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News Article

Health Professionals Rely on Social Media to Counter Fake News

By Sofía Garduño | Fri, 09/02/2022 - 11:36

The transformation of social media into an important medium of communication was accompanied by the overabundance of misleading and false health information, also known as the infodemic. To face this problem, health professionals are working to communicate reliable information in new formats through digital channels. However, it is imperative for the population to learn to discern between trustworthy sources and undependable ones. 

 

“About 70 percent of Mexicans today are internet users and their preferred sources of health-related information are social media, websites and apps. It is our job to find a way to make quality information available,” said Enrique Culebro, Founder and General Director, Central Media.

 

Internet use in Mexico has increased by 65.8 percent since 2018, as reported by INEGI. Mexicans use the internet mainly for entertainment, communication and to stay informed. The latter is mainly achieved through social media, as 87.8 percent of the population uses the internet to access these platforms. WhatsApp is the most used social media app in Mexico, followed by Facebook and Facebook Messenger. However, the information shared in social media is not always true and the spread of non-scientifically based health information poses a threat to the population. 

 

“It is important to understand that the biggest challenge during an infodemic is to offer science-based information to the population,” said Carolina Gómez, Expert in Public Health and Collaborator of Excélsior.

 

Health professionals can also use social media as part of their medical practice. Nine out of 10 doctors report using social media for situations within their medical activity and five out of 10 doctors indicate that they have been influenced in their medical decisions by what they see on social networks, said Culebro.

 

In social media, algorithms can choose the information that users get on these platforms, not necessarily the users themselves. “Algorithms in social media do not focus on spreading trustworthy information but on getting the user's attention,” said Mijail Tapia Moreno, Founder, YouTube Channel Dr. Mijail Tapia.

 

However, fake news spread faster than true news on social media mainly because of people, not bots. False information is up to 70 percent more likely to be retransmitted than true information. 

 

The COVID-19 pandemic made visible the need to have fast science-based information as people started to believe and rely on fake information shared through social media. This was caused by the raise in the number of sources that were not entirely reliable. In early 2020, about 6,000 people were hospitalized due to COVID-19 misinformation, as reported by the WHO. The amount of information regarding SARS-CoV-2 was immense. For example, in March, 2020, 550 million tweets included the terms coronavirus, corona virus, covid19, covid-19, covid_19 or pandemic.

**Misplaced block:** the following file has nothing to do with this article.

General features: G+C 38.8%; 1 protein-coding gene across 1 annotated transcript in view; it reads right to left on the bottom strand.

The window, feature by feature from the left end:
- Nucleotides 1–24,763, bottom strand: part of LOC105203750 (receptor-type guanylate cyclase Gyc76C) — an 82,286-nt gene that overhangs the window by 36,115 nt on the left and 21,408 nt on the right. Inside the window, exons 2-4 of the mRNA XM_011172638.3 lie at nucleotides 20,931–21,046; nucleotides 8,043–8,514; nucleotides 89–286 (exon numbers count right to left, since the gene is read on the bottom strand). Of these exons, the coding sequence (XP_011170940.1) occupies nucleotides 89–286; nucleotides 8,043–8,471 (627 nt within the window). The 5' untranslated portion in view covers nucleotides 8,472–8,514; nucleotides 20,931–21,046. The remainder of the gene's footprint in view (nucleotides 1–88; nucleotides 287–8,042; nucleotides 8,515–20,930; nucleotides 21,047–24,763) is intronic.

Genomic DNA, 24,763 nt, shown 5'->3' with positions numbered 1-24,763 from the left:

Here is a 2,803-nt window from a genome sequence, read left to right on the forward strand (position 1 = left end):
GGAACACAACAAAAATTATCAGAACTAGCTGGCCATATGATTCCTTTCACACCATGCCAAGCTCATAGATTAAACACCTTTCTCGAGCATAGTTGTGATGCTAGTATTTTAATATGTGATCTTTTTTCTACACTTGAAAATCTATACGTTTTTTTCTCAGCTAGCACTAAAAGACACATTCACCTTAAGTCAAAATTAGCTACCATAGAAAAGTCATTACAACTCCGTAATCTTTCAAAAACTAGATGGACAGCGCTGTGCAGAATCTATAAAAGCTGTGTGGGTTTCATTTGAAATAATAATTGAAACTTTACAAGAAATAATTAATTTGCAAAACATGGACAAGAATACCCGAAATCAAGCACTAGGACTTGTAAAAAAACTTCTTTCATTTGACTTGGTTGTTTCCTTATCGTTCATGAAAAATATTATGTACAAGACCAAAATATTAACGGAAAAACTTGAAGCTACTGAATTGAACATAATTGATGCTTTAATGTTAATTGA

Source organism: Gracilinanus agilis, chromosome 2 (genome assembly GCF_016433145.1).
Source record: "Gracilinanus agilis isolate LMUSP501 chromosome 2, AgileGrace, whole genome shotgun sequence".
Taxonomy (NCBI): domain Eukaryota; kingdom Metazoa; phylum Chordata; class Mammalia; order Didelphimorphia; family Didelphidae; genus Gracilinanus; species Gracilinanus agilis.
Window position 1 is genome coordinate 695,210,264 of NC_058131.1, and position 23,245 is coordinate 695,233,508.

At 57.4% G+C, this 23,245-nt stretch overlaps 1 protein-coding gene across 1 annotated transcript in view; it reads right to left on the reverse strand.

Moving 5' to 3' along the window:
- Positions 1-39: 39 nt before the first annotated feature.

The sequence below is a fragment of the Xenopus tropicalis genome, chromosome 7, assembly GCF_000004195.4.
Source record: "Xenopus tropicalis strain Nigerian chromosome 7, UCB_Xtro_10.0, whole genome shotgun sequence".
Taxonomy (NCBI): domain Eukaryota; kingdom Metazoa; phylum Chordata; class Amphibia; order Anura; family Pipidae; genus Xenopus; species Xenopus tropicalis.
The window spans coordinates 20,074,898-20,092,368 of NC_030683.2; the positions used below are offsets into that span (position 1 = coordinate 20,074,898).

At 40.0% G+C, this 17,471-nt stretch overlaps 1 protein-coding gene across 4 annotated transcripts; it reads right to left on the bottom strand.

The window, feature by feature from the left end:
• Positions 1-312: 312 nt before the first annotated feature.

Even during the current post-pandemic times, the amount of fake health information shared across social media platforms continues to rise. “A study found that every three months, the available information on the internet triples, so not only is data reliability important but also is its quantity,” said Andrés Galofre, CEO and Co-Founder, DocRed.

 

To face this, studies have shown that health agencies and professionals should increase their online presence to improve the quality of health information on social media and combat fake news sharing. “Doctors that learn and change the way they deliver information in a more didactic and accessible way will be the ones to capture the users’ attention,” said Culebro.

 

The information has to be created and shared according to the demographics of each social media in which news can be transmitted. TikTok is mainly used by people under 20 years old while WhatsApp and Facebook mostly used by people over 30 years old, according to Tapia. “We must understand the new formats and message codes. We have to shift to the use of short videos. The doctors have done an excellent job. It is easier for the Latin American doctor to give explanations through social networks.,” added Culebro 

 

This scenario is transforming the relationship between the doctor and patient from a paternal one to one of common ground. “There is greater closeness with the independence of the patient,” said Francisco Corpi, Sales Director, Elsevier. 

 

However, offering based scientific health information through social media will not end with the infodemic that boosts the popularization of fake news. Society has to be educated on how to search for information and determine its veracity. “The more we educate the population to understand where the information comes from, the better control will be,” said Corpi. “Companies need to understand where and how the sector is moving to support health professionals with responsibility as their guiding principle,” he explained. 

 

Experts agree that the health professionals and the industry in general do not have to fear change, but rather adapt to it and leverage the multiple benefits that technology offers. Moreover, the experience of previous infodemics ought to be used for societies to be prepared and resilient, especially in the current times as sanitary risks are increasing.

Sofía Garduño Sofía Garduño Journalist & Industry Analyst